“What does it look like? I’m getting ready to solder your pipes. There’s something else wrong as well, but one thing at a time.”

 

Tressa pulled on some heavy gloves herself and then, reaching around the hot pipes again, pulled out a copper metal round. It was a good thing she’d thought to bring so many of her tools. A good mechanic never went anywhere without at least a few of her favorites tucked into her breeches’ pockets. However, when Mr. Clark had asked her to inspect the boiler, she’d chosen to bring an even wider variety than was typical. It didn’t hurt that she loved any opportunity to drag out some of her less-used beauties.

 

Turning her back to Clark, she began instructing Michael on what to do even as she worked, cleaning the pipes and applying flux. 

 

“Mr. Broxholme,” Clark protested to whomever had just walked through the door. “Surely you don’t want your students so close to—”

 

Tressa lit her torch, which blessedly drowned out the sound of Clark’s voice. The flux bubbled almost instantly, since the pipe they were working on was hot already.

 

Michael listened closely as Tressa explained when to touch the solder to the pipe. The glistening copper melted when placed against the pipe, then slid over the joined edge, sealing it.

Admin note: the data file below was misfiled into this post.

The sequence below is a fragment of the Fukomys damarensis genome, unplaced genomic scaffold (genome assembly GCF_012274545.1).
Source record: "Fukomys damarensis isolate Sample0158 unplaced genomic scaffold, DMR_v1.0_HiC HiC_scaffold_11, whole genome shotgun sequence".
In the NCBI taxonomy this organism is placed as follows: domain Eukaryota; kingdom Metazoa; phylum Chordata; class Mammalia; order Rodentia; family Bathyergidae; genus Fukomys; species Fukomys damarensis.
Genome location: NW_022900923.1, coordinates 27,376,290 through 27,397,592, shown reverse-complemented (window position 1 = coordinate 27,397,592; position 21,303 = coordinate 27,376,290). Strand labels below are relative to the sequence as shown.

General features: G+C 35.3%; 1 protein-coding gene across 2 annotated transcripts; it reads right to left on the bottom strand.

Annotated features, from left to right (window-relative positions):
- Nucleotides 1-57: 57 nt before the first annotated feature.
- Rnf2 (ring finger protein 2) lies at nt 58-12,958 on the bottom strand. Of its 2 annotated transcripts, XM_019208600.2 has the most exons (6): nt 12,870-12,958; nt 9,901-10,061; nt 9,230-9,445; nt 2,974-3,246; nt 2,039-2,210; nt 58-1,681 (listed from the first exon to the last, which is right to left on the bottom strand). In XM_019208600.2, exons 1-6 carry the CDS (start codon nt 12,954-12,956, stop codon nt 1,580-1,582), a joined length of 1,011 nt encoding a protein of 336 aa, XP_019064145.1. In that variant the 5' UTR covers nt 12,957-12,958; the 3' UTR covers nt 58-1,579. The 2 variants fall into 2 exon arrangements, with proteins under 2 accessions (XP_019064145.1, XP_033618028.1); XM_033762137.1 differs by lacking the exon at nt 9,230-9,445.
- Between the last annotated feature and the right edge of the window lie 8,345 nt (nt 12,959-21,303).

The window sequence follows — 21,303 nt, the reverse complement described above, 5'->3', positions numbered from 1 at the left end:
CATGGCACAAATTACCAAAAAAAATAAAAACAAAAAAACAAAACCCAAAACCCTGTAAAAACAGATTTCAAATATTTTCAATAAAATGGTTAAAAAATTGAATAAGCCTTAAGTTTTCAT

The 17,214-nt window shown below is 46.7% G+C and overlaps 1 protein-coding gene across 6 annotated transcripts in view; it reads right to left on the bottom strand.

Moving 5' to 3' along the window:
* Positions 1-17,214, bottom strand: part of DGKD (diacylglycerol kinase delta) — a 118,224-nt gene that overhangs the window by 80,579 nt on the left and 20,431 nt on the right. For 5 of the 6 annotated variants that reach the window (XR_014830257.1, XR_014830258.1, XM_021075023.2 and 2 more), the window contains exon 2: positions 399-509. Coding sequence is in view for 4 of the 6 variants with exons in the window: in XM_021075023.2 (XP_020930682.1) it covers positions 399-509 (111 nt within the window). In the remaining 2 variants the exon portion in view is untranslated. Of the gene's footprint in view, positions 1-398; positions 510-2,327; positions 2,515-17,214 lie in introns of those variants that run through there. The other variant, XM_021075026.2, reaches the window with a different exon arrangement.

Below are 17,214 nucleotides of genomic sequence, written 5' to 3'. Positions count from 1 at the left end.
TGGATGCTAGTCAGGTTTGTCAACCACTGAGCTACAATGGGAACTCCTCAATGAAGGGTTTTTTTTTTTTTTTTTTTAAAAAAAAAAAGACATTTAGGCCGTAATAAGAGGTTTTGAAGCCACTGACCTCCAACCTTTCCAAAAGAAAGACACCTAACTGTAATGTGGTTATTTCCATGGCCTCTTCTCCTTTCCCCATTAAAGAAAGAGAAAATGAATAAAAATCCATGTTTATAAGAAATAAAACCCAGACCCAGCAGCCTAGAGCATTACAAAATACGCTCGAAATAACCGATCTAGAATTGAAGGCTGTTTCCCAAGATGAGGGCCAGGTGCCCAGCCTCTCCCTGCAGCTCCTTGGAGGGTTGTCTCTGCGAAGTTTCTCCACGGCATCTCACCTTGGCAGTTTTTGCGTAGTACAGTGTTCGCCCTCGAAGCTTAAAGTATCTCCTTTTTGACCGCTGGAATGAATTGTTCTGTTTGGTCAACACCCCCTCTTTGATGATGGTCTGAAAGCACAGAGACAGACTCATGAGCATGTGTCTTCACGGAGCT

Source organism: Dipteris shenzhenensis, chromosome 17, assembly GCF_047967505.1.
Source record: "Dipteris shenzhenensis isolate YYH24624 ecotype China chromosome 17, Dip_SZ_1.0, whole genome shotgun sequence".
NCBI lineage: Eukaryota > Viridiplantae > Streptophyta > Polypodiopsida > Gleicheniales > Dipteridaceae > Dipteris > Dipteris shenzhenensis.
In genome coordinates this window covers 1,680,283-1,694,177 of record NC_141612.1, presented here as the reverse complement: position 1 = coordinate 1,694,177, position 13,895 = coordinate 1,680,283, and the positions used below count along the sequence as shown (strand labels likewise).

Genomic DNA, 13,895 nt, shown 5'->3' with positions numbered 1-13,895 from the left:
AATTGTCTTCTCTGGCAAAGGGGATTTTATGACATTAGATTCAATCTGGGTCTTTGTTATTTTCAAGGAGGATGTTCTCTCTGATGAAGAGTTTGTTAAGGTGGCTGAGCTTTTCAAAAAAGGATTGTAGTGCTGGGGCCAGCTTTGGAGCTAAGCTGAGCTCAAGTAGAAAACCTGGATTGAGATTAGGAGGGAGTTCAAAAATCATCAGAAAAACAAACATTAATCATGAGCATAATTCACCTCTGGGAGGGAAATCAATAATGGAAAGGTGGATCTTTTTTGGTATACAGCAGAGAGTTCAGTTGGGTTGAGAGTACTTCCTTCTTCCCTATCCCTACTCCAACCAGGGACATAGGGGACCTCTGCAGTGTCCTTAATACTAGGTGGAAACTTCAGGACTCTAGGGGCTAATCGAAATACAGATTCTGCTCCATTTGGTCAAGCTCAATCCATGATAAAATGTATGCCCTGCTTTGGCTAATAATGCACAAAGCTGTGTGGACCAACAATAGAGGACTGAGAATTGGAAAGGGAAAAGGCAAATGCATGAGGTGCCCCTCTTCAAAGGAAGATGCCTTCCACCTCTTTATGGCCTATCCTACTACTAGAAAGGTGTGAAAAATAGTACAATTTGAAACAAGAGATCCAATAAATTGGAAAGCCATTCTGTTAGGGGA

Tressa pulled the blue flame away and shut it off. Pulling out a rag from her back pocket, she wiped away the excess.

 

“And that,” she said to Michael, motioning toward their work, “is a perfect seal.”

 

“It wer’n’t even hard.” The boy gave her a half-smile, his eyes alight.

 

“No, it wer’nt,” she said, mimicking his street accent. Gads, just hearing it brought back so many childhood memories, not all of which were bad. “Now, it’ll only take a couple hours to set fully. Once it does, I’m leaving you in charge of coming back in here and switching this valve back on.”

Perhaps if she ever did choose to join another submarine crew, she’d see if Michael wanted to join her. She’d only been sixteen when she first left Westwood and dove under the ocean waves. This boy looked like he was ready for something more.

 

“We can’t have children in here unattended.” Clark was sputtering again.

 

Tressa set her jaw tight and focused on not rolling her eyes.

 

“Surely you agree.” Clark was speaking to the newcomer. Mr. Broxholme, was it? Would he side with Clark, who usually had the final say in all things regarding the orphanage? Or would he trust her, the one-time head engineer of a lucrative and widely known submarine? Tressa turned toward him for the first time.

 

Mr. Broxholme was not what she expected.

 

Tressa had always assumed the other members of the board of trustees were quite like Clark—round, set in their ways, and a bit pious and two-faced.